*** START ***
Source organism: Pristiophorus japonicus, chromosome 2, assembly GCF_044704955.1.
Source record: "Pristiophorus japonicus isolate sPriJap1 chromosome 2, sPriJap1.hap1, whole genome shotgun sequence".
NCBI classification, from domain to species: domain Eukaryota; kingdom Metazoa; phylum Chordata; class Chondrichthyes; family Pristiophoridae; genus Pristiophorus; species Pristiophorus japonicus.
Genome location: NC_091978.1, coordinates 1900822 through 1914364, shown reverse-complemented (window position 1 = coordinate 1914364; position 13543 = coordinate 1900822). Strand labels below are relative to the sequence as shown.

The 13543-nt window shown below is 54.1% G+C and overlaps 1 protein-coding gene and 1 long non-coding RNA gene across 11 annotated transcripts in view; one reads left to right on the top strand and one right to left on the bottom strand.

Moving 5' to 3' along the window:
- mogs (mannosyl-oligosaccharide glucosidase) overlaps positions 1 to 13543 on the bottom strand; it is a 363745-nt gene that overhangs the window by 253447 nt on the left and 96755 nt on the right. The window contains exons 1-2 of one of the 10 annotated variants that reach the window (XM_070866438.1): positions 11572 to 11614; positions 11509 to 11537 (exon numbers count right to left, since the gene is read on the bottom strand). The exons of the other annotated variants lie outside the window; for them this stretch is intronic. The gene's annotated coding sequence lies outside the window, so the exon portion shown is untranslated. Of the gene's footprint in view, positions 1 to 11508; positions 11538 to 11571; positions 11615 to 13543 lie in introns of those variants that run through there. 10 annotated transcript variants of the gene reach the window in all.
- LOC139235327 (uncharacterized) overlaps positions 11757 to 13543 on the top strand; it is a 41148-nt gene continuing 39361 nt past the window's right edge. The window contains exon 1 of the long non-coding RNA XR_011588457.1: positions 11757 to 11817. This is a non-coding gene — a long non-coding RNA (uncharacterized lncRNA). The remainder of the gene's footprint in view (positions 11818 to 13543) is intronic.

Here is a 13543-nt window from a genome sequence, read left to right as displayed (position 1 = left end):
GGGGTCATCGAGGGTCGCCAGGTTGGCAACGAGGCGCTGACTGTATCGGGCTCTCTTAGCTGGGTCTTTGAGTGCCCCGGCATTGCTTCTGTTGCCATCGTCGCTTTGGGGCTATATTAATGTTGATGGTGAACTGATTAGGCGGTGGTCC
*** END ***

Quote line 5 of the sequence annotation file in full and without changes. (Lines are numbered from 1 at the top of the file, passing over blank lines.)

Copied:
The 13543-nt window shown below is 54.1% G+C and overlaps 1 protein-coding gene and 1 long non-coding RNA gene across 11 annotated transcripts in view; one reads left to right on the top strand and one right to left on the bottom strand.